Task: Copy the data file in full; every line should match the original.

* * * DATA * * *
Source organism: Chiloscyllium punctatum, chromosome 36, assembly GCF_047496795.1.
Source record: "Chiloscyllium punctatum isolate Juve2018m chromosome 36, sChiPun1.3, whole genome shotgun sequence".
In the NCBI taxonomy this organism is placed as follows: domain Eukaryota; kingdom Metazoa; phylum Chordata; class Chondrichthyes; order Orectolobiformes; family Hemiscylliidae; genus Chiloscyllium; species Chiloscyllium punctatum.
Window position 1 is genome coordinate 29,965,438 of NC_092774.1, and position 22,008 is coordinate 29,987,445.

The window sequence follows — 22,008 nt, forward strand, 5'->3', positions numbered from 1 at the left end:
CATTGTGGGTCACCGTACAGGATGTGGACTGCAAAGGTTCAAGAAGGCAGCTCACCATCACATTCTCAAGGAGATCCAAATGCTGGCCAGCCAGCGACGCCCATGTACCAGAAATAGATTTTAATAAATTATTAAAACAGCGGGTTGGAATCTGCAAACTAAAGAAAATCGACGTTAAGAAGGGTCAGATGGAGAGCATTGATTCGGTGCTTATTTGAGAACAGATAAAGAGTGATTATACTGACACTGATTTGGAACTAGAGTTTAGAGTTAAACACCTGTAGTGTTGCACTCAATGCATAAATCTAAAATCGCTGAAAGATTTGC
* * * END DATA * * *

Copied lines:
Source organism: Chiloscyllium punctatum, chromosome 36, assembly GCF_047496795.1.
Source record: "Chiloscyllium punctatum isolate Juve2018m chromosome 36, sChiPun1.3, whole genome shotgun sequence".
In the NCBI taxonomy this organism is placed as follows: domain Eukaryota; kingdom Metazoa; phylum Chordata; class Chondrichthyes; order Orectolobiformes; family Hemiscylliidae; genus Chiloscyllium; species Chiloscyllium punctatum.
Window position 1 is genome coordinate 29,965,438 of NC_092774.1, and position 22,008 is coordinate 29,987,445.

The window sequence follows — 22,008 nt, forward strand, 5'->3', positions numbered from 1 at the left end:
CATTGTGGGTCACCGTACAGGATGTGGACTGCAAAGGTTCAAGAAGGCAGCTCACCATCACATTCTCAAGGAGATCCAAATGCTGGCCAGCCAGCGACGCCCATGTACCAGAAATAGATTTTAATAAATTATTAAAACAGCGGGTTGGAATCTGCAAACTAAAGAAAATCGACGTTAAGAAGGGTCAGATGGAGAGCATTGATTCGGTGCTTATTTGAGAACAGATAAAGAGTGATTATACTGACACTGATTTGGAACTAGAGTTTAGAGTTAAACACCTGTAGTGTTGCACTCAATGCATAAATCTAAAATCGCTGAAAGATTTGC